Me, that's who.
I was born a "Charles", but I've been "Chuck" since infancy, as my parents figured that one Charlie in the house was enough. These days the legal monicker in my driver's license says Charles Eamon Taggart. My parents are Pat and Charlie Taggart of New Orleans, Louisiana. They were both from the old Lower Ninth Ward neighborhood now known as Bywater, but currently they live in the Upper Ninth Ward in the dreaded New Orleans East. (Okay, sue me ... I'm not a fan of suburbia.) They did a good job and raised a good kid (look how fabulously I've turned out!). I also have two sisters: Marie, age 31, an intensive-care nurse; and Melissa, age 27, a 1997 graduate (Woohoo! She graduated!!) of the University of Southwestern Louisiana in Lafayette, and who became Melissa Willmon on November 15, 1997 (my brother-in-law Jeff is a great guy).
Other than the sibs, the only immediate family members have been animals -- Sparky, a toy fox terrier, back when I was a kid, and Scotty, an Irish setter who had the same color hair as Melissa. Both dogs mysteriously disappeared after we had had them for several years. I think they were abducted by aliens. Or rednecks, or something like that. Same thing. I also had two cats out here in L.A. -- Space Cat, and Vic. They both got squashed by cars, thanks to their extremely ill-advised habits of cleaning themselves while sitting in the middle of the street. Heed this, folks -- if you're going to obliviously lick yourself, do it on the sidewalk, or the sofa, or some place like that. Jeez ... I guess I don't have very good luck with pets.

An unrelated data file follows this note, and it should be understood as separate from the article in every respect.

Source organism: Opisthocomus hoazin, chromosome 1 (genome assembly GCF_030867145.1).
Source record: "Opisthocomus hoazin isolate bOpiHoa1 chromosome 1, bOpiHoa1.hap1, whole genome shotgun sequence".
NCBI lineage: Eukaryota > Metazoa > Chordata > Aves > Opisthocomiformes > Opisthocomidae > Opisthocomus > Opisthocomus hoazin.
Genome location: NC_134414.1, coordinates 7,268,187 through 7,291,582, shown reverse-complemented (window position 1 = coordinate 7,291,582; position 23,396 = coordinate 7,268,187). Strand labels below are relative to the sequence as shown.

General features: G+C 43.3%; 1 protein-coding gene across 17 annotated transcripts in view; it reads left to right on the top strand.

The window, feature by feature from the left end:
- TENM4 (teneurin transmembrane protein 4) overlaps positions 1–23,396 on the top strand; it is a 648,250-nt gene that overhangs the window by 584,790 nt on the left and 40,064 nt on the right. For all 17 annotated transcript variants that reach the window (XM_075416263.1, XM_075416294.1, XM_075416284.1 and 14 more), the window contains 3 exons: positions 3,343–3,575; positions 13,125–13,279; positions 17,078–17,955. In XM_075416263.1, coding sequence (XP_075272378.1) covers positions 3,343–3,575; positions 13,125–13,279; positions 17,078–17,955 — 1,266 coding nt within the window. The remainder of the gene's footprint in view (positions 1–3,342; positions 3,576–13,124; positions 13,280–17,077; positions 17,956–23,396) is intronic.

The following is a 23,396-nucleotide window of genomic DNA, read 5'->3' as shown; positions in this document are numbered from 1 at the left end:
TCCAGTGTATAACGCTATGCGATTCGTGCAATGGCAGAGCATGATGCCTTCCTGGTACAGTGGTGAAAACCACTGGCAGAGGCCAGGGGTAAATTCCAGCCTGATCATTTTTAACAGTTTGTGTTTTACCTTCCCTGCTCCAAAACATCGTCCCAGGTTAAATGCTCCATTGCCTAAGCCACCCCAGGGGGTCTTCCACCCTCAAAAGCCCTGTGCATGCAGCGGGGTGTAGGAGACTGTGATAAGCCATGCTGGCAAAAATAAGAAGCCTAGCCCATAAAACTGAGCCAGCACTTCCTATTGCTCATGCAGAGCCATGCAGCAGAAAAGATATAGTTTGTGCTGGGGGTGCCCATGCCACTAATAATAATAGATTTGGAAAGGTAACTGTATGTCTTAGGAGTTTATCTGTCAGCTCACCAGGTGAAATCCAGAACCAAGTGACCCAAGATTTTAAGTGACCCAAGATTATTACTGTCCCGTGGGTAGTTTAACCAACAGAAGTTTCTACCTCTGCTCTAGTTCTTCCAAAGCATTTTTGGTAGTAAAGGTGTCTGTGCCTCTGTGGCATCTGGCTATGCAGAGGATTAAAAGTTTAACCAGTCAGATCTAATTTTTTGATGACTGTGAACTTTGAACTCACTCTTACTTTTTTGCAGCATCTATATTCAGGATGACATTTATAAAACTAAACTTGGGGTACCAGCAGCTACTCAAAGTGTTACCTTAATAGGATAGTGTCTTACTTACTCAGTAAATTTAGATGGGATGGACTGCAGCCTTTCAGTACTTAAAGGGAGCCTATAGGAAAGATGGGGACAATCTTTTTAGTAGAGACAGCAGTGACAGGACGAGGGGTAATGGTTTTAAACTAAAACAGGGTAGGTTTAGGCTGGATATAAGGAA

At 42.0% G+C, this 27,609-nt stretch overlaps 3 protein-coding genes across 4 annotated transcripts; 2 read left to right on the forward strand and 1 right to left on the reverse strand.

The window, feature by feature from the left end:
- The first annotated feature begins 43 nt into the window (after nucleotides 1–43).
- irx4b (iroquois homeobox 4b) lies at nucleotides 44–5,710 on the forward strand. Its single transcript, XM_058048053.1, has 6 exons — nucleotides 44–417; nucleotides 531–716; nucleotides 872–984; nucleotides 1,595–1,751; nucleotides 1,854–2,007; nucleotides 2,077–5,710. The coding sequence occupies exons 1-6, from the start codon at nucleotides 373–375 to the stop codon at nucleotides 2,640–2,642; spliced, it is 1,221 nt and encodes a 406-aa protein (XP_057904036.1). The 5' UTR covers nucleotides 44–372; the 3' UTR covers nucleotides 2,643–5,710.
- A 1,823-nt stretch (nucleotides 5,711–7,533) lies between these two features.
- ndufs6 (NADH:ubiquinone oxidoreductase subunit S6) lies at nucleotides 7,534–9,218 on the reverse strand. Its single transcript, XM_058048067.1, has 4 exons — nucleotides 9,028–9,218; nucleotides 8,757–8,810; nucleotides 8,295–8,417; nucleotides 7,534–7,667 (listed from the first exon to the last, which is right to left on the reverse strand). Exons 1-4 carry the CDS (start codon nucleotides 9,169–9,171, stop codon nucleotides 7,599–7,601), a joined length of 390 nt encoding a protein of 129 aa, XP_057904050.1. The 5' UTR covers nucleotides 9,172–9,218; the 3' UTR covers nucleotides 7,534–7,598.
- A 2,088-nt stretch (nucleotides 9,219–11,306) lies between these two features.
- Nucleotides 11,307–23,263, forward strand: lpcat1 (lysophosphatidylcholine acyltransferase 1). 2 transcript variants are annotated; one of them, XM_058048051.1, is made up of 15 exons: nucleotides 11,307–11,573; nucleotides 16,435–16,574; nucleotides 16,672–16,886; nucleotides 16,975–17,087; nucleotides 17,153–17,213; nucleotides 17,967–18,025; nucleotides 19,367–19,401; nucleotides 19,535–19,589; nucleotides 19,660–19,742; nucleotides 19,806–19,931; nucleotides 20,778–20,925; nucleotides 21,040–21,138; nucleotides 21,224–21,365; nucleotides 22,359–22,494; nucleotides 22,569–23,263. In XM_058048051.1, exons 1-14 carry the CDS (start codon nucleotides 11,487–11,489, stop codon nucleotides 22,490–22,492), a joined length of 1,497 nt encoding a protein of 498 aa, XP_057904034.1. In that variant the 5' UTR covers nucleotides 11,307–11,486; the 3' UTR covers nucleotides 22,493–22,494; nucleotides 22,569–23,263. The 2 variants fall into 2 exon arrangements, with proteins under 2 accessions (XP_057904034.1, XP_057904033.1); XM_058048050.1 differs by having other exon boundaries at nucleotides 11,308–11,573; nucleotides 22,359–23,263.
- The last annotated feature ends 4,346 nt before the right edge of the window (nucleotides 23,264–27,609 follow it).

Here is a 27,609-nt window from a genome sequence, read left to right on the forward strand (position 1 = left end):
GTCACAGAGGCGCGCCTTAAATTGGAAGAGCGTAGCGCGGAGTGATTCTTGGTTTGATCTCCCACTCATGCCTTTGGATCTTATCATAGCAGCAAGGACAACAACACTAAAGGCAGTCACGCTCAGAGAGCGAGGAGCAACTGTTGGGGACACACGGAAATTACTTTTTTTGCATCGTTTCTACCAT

I was born at 4:18 a.m. on November 11, 1961 (you do the math), at Sharp Memorial Hospital in San Diego, California, while my dad was stationed there as a Navy dentist. When I was about 7 months old, I realized that my parents had been deceiving me all along -- I was not in New Orleans, but in fact, in southern California. A clever ruse on their part, I thought at the time, but they couldn't fool me for long. I was appalled. I immediately demanded to be taken back to New Orleans, as I knew without question that that was where I belonged. Fortunately, this demand coincided with my dad's discharge from the Navy, and I didn't have to get nasty with Dad's C.O. (luckily for him; I'd have eaten him for lunch).
Despite the unfortunate set of circumstances that resulted in my being born in San Diego, of all places, instead of my beloved New Orleans (okay, San Diego's actually a really nice city, albeit a tad dull), I most certainly consider myself a native New Orleanian, and a native Louisianian, and from da Ninth Ward, having spent a lot of time at my grandparents' house back in da ol' neighbahood in da Lowuh Nint' Ward. We lived in da Uppuh Nint' Ward, in New Orleans East, but that area is, to me, devoid of the soul and character that is New Orleans. I'm out there a few times a year when I go back home to visit da family, and nowadays it's mostly a decaying, depressing, dull little splat of suburbia (Mom and Dad have a nice house, though.) But my little Yat soul feels much more of a connection with da ol' neighborhood where my grandparents lived, and where my mom and uncles grew up. Dat's neighbahood's Bywater, bra ... as seen below.